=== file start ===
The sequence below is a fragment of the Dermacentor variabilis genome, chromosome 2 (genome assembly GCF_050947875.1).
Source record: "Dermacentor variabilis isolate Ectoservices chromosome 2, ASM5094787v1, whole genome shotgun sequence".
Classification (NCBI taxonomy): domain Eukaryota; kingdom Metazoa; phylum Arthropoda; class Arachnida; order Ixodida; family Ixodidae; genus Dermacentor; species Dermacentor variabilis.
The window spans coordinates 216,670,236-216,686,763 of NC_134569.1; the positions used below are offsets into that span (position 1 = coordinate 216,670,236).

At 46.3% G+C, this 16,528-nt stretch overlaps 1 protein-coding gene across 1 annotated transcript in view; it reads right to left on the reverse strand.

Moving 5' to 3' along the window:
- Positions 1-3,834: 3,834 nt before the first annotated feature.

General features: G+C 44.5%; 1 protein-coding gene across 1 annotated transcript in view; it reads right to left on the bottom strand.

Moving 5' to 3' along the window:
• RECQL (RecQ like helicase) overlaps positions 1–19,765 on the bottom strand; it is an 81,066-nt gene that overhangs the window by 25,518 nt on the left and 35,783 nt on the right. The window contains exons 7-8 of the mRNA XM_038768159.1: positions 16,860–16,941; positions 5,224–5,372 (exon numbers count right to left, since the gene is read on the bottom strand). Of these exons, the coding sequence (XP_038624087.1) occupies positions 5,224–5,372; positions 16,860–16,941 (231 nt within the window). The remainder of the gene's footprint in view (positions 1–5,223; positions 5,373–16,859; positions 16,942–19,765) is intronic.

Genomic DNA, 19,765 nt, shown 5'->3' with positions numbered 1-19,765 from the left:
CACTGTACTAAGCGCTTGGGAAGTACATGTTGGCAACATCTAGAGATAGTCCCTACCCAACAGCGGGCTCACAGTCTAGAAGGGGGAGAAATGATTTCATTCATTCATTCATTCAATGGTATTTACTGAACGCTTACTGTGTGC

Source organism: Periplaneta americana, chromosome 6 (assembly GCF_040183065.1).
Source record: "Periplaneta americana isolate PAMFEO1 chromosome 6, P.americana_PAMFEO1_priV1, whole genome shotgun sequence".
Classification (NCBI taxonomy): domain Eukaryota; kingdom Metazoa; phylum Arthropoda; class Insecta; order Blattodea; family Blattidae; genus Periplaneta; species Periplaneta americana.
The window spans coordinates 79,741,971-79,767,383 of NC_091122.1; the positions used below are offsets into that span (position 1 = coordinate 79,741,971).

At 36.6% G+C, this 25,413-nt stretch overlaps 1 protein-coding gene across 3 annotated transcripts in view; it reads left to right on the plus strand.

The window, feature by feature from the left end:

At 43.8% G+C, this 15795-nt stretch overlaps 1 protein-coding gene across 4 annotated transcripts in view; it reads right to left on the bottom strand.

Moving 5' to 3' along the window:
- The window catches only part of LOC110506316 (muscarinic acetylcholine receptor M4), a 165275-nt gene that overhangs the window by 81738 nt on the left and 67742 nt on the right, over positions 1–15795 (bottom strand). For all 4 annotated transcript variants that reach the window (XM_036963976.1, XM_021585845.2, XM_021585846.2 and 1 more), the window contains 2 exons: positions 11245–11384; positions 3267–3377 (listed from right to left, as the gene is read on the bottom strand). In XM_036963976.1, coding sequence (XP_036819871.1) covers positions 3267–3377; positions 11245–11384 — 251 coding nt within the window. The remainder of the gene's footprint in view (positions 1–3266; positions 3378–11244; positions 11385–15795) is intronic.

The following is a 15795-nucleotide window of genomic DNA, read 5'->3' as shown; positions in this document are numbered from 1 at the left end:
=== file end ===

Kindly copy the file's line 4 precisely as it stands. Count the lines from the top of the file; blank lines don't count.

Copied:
The window spans coordinates 216,670,236-216,686,763 of NC_134569.1; the positions used below are offsets into that span (position 1 = coordinate 216,670,236).